AT&T – the company founded by Bell – features prominently in this book, both as a hero, and as a villain.  Wu describes how AT&T suppressed various breakthrough technologies (including magnetic disk recording, usable in answering machines) for many years, out of a fear that they would damage the company’s main business.  Similarly, RCA suppressed FM radio for many years, and also delayed the adoption of electronic television.  Legal delays were often a primary means to delay and frustrate competitors, whose finances lacked such deep pockets.

Wu often highlights ways in which business history could have taken different directions.  The outcome that actually transpired was often a close-run thing, compared to what seemed more likely at the time.  This emphasises the contingent nature of much of history, rather than events being inevitable.  (I know this from my own experiences at Symbian.  Recent articles in The Register emphasise how Symbian nearly died at birth, well before powering more than a quarter of a billion smartphones.  Other stories, as yet untold, could emphasise how the eventual relative decline of Symbian was by no means a foretold conclusion either.)

But the biggest implications Wu highlights are when the stories come up to date, in what he sees as a huge conflict between powers that want to control modern information technology resources, and those that prefer greater degrees of openness.  As Wu clarifies, it’s a complex landscape, but Apple’s iPhone approach aims at greater centralised design control, whereas Google’s Android approach aims at enabling a much wider number of connections – connections where many benefits arise, without the need to negotiate and maintain formal partnerships.

Compared to previous information technologies, the Internet has greater elements of decentralisation built into it.  However, the lessons of the previous chapters in “The master switch” are that even this decentralisation is vulnerable to powerful interests seizing control and changing its nature.  That gives greater poignancy to present-day debates over “network neutrality” – a term that was coined by Wu in a paper he wrote in 2002.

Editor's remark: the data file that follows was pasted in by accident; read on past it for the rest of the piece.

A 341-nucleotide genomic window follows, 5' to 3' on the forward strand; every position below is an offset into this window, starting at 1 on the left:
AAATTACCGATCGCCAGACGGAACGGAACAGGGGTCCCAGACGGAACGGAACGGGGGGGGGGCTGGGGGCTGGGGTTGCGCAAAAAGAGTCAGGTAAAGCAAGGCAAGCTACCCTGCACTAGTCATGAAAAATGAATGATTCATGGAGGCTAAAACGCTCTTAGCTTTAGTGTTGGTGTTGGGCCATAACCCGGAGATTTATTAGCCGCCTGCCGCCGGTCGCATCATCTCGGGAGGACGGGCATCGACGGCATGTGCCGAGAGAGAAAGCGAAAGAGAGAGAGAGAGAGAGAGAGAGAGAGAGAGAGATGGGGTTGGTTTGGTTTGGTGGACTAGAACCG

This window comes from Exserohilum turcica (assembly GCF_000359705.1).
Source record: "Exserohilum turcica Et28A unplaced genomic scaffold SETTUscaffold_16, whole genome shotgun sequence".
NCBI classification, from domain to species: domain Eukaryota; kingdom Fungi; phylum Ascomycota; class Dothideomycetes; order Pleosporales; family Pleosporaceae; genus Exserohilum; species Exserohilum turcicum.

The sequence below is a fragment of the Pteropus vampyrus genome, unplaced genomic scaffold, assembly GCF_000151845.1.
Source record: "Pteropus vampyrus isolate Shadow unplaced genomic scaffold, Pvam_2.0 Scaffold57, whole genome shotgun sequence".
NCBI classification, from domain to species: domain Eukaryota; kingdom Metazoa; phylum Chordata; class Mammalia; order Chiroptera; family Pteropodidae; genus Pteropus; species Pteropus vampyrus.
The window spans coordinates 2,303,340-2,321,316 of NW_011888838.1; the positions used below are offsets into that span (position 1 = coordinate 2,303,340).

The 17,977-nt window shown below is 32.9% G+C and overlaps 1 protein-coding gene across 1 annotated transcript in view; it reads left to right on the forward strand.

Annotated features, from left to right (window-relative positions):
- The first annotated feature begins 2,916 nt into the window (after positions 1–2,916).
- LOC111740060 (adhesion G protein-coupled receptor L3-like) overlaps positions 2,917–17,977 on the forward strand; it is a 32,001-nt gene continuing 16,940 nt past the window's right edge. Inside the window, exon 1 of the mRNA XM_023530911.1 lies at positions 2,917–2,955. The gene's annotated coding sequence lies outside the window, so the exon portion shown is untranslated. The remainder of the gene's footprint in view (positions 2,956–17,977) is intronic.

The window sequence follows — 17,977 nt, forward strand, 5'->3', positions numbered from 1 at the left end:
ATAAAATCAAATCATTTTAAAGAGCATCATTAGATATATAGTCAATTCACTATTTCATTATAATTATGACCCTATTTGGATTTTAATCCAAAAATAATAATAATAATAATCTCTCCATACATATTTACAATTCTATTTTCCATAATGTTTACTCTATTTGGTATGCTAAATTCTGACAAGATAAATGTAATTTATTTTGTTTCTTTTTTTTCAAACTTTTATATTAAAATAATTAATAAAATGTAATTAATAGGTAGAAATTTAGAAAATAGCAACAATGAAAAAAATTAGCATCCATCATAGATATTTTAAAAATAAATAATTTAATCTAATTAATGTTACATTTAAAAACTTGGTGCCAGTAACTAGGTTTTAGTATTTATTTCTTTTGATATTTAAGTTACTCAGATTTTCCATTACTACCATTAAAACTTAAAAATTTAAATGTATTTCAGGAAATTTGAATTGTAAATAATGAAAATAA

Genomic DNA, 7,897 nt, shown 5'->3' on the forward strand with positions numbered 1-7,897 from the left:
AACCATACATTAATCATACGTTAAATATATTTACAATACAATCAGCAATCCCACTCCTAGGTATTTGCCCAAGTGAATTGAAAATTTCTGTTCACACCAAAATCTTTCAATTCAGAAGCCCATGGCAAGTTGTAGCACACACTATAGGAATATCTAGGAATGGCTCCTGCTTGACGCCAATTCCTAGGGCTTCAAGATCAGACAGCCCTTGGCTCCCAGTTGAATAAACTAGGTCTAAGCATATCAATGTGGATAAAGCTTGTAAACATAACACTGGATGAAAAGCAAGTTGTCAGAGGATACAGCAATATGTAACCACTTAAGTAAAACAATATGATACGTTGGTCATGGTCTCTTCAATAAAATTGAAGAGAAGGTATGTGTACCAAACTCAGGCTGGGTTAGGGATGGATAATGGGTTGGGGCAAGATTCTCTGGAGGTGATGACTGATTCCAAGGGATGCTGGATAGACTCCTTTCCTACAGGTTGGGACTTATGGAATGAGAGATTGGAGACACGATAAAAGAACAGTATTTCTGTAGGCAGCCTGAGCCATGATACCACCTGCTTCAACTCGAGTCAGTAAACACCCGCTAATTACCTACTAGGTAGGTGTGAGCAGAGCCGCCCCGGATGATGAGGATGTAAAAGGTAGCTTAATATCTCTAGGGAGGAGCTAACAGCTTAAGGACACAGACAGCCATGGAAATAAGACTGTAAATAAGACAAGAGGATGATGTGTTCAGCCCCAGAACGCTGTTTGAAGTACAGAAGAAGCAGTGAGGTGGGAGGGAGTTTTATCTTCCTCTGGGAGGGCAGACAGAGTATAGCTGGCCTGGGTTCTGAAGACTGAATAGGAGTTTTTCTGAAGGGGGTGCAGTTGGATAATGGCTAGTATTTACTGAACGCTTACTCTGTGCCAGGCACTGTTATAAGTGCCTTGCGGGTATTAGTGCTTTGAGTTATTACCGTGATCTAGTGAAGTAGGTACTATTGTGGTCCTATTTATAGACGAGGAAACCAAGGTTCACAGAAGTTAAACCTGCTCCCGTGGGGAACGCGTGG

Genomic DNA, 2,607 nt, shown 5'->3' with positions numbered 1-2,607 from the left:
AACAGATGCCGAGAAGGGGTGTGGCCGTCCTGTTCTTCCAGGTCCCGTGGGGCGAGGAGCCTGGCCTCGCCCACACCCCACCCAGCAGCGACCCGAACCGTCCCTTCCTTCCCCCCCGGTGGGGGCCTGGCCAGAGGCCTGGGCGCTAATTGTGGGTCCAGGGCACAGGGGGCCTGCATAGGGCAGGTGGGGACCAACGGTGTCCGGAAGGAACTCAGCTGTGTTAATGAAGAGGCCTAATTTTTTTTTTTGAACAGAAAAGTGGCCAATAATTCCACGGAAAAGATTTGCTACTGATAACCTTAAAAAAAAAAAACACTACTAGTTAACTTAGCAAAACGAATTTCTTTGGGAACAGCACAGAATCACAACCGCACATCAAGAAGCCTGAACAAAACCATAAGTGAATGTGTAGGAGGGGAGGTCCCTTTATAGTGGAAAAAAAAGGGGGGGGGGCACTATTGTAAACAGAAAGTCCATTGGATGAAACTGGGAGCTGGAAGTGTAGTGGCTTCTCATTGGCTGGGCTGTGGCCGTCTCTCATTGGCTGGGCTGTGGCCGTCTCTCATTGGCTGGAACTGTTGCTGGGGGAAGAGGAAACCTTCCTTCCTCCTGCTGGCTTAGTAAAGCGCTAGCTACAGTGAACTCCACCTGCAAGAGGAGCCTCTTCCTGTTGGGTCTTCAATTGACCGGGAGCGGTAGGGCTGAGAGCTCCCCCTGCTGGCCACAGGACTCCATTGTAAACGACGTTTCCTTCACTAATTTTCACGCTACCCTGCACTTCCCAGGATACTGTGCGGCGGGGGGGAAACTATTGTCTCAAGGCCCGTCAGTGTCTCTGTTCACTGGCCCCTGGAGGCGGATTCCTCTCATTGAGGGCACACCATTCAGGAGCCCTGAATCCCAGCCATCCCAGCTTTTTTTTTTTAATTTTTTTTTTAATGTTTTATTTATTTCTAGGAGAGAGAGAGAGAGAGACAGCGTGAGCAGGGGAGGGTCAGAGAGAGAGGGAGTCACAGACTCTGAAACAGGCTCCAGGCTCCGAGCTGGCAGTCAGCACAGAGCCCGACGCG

Sex at dawn: the prehistoric origins of modern sexuality – by Christopher Ryan and Cacilda Jetha

(Sensitive readers should probably stop reading now…)

In terms of historical sweep, this last book outdoes all the others on my list.  It traces the origins of several modern human characteristics far into prehistory – to the time before agriculture, when humans existed as nomadic hunter-gatherers, with little sense of personal exclusive ownership.

This book reminds me of this oft-told story:

It is said that when the theory of evolution was first announced it was received by the wife of the Canon of Worcester Cathedral with the remark, “Descended from the apes! My dear, we will hope it is not true. But if it is, let us pray that it may not become generally known.”

I’ve read a lot on evolution over the years, and I think the evidence husband and wife authors Christopher Ryan and Cacilda Jetha accumulate chapter after chapter, in “Sex at dawn”, is reasonably convincing – even though elements of present day “polite society” may well prefer this evidence not to become “generally known”.  The authors tell a story with many jaw-dropping episodes.